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Document Type

Dissertation - University Access Only

Award Date


Degree Name

Doctor of Philosophy (PhD)


Health and Nutritional Sciences

First Advisor

C.Y. Wang


The overall objective of this study is to investigate the consumption of flavonoids, the prevalence of APOA1/C3/A4/A5 gene cluster, the interaction between these genes and flavonoids intake on how they impact cardiovascular disease (CVD) risks among U.S. adults. We focused on four aims: (1) to estimate the dietary flavonoids intake among U.S. adults; (2) to determine the effects of flavonoids consumption on blood lipids among U.S. adults; (3) to investigate the effect of APOA1/C3/A4/A5 gene cluster on blood lipids among U.S. adults; (4) to study the effect of APOA1/C3/A4/A5 gene cluster on the risks of CVDs and the interaction between these genes and flavonoids consumption. We used data from NHANES III to fulfill our aims. We calculated individual, subclasses and total flavonoid intakes. We received special permission from CDC and remotely accessed their genetic database for our data analysis. We studied the prevalence of APOA1/C3/A4/A5 gene cluster among U.S. adults. We did descriptive and regression analyses to determine the associations between flavonoids and lipids, genes and lipids, genes and CVDs and interactions between flavonoids consumption and genes on the risks of CVD. The study showed that estimated mean total flavonoid intake by U.S. adults was 305.3±17.5 mg/day. The flavan-3-ols (247±16.9mg/day) were the most abundant flavonoid class followed by flavanones (25.9±1.1mg/day), flavonols (19.6±0.9mg/day), anthocyanidins (9.5±0.6mg/day), isoflavones (2.4±0.1mg/day), and flavones (1.0±0.0mg/day). The three most dominant individual flavonoids were catechin (167.5±6.1mg/day), epicatechin (68.5±2.3mg/day) and hesperetin (19.1±1.0mg/day). People with high alcohol consumption, low educational level, low-income level, and smokers tended to consume less flavonoids. Tea (32.7%), beers (22.7%), wines (9.8%), banana (9.7%) and citrus fruits (6.8%) were the most important sources of total flavonoid intake. Our study also clearly demonstrated the impacts of socio-demographic factors on blood lipids levels among U.S. adults and revealed that higher consumption of total flavonoids, flavan_3_ols, flavone, and flavonol led to higher high-density lipoprotein cholesterol. Our data showed that allele frequencies of these lipid associated SNPs varied significantly by race/ethnicity. Several associations between specific alleles and lipid levels among the racial/ethnic groups were discovered and they have the potential to be used in predicting CVD risks. We have discovered several associations between these alleles and CVD risks. In addition, we also explored the interactions between dietary flavonoids and select genes on CVDs. We are the first to report that flavonoids intakes might protect people with certain alleles against CVD by lowering the risk of heart attack, heart failure and stroke. Our research provides the foundation on clarifying the effects and interactions of dietary flavonoids and APOA1/C3/A4/A5 gene cluster on CVDs.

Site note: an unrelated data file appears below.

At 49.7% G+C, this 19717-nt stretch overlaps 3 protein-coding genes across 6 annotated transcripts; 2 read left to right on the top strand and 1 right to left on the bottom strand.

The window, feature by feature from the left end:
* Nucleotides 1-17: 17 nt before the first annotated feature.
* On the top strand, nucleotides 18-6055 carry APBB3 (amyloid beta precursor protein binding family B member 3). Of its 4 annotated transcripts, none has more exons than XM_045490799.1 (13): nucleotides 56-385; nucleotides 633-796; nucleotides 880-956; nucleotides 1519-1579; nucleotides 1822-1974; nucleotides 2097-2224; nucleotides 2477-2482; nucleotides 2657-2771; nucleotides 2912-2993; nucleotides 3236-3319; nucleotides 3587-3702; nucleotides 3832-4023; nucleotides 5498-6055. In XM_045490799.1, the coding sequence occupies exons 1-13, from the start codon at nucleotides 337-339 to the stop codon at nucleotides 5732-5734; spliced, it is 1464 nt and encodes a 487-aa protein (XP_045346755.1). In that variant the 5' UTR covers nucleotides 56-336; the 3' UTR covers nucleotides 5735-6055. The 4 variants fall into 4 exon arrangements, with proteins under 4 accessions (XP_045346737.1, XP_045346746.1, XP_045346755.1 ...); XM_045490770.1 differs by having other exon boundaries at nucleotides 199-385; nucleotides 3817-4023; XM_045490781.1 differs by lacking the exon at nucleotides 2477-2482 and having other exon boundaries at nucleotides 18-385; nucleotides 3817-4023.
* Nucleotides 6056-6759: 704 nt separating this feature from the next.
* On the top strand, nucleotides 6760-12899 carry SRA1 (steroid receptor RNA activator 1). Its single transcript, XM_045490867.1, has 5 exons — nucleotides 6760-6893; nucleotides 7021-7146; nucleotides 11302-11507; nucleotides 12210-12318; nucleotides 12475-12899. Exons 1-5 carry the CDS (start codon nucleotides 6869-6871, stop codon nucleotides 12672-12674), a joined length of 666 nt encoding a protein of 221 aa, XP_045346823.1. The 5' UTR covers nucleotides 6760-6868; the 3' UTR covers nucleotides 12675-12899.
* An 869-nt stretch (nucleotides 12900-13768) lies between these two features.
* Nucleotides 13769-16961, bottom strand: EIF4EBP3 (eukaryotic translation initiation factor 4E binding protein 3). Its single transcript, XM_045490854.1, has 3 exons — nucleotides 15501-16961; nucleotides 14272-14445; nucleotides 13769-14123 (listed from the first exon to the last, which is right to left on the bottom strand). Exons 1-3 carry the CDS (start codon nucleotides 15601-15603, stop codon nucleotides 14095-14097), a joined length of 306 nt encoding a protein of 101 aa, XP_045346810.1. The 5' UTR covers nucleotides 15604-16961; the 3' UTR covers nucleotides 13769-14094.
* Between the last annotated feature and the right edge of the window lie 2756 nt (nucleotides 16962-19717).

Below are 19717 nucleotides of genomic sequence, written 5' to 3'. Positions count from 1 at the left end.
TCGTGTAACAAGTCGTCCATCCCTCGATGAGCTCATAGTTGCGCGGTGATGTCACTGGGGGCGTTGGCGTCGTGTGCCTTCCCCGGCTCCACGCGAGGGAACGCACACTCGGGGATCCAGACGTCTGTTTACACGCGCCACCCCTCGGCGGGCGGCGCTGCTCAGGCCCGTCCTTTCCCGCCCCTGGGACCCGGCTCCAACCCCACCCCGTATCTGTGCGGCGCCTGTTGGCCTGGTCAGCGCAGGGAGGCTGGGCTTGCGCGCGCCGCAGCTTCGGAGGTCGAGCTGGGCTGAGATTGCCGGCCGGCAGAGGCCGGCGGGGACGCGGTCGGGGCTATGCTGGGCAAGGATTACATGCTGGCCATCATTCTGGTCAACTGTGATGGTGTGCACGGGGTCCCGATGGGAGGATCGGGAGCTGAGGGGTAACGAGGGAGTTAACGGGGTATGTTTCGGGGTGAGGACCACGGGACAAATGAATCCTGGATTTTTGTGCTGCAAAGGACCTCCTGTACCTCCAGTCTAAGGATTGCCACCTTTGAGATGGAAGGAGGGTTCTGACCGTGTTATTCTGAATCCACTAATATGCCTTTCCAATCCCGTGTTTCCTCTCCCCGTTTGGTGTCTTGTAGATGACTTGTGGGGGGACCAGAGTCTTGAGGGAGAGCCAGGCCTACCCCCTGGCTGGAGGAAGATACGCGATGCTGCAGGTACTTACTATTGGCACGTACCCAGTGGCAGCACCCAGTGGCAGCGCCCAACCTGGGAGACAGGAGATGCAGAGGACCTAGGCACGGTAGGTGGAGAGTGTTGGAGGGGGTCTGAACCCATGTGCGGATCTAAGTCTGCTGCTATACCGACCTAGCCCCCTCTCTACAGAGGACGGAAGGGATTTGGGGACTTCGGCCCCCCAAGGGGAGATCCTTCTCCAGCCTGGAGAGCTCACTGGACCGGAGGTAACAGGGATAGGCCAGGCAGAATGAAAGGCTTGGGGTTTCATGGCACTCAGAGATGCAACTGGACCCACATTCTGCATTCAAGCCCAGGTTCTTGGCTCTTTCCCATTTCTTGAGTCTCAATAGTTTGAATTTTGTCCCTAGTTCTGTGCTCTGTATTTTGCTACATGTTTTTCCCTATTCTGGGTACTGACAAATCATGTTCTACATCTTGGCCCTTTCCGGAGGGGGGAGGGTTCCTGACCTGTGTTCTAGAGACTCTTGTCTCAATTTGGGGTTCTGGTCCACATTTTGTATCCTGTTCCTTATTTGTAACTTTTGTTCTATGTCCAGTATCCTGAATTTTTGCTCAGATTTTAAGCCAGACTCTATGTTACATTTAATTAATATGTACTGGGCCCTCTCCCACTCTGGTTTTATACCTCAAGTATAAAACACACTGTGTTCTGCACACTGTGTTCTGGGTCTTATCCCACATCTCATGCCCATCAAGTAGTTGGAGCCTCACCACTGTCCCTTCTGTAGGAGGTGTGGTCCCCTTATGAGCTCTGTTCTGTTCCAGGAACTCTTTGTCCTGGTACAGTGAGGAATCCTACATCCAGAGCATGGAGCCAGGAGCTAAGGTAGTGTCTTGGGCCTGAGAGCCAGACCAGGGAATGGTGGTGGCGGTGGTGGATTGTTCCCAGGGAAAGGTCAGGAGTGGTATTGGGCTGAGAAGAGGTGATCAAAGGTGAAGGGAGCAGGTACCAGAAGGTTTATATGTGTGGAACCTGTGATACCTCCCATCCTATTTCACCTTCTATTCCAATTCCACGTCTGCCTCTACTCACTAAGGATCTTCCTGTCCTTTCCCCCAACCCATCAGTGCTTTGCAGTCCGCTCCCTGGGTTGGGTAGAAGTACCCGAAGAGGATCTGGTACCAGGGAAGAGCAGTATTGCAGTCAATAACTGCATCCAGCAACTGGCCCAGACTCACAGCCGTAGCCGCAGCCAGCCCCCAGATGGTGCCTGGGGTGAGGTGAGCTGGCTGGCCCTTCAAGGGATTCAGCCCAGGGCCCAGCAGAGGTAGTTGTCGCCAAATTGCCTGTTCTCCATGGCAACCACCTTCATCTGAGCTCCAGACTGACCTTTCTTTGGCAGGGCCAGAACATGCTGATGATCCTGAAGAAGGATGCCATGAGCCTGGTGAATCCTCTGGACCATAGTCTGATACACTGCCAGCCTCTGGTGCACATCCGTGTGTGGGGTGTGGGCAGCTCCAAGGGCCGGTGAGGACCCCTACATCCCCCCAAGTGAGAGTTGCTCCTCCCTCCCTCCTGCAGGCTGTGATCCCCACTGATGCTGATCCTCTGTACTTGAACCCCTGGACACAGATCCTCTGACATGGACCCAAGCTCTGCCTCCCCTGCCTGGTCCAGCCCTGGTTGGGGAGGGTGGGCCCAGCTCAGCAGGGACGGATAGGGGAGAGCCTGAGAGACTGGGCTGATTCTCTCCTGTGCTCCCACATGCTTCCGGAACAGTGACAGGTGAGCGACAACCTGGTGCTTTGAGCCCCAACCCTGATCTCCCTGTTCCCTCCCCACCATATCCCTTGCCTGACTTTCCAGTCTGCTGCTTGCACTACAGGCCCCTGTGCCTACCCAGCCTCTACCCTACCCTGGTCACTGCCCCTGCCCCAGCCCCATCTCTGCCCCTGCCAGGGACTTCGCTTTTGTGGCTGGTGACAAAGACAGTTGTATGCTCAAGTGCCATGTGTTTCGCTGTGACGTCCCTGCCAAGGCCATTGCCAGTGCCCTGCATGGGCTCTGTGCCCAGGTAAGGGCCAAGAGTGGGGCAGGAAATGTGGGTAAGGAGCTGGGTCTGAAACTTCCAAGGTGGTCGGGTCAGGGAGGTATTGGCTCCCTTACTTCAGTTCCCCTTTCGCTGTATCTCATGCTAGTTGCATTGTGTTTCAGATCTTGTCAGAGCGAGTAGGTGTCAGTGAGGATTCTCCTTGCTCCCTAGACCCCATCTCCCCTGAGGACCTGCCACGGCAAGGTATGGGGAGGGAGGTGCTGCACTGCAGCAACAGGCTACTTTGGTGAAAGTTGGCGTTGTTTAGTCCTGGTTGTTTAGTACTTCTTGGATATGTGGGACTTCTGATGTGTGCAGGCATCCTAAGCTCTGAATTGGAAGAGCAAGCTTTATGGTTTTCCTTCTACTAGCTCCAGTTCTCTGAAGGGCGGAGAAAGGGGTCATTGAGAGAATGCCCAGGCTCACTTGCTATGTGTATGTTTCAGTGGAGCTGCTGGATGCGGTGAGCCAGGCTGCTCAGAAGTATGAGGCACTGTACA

Library of Congress Subject Headings

Cardiovascular system -- Diseases -- Risk factors -- United States.


Includes bibliographical references



Number of Pages



South Dakota State University


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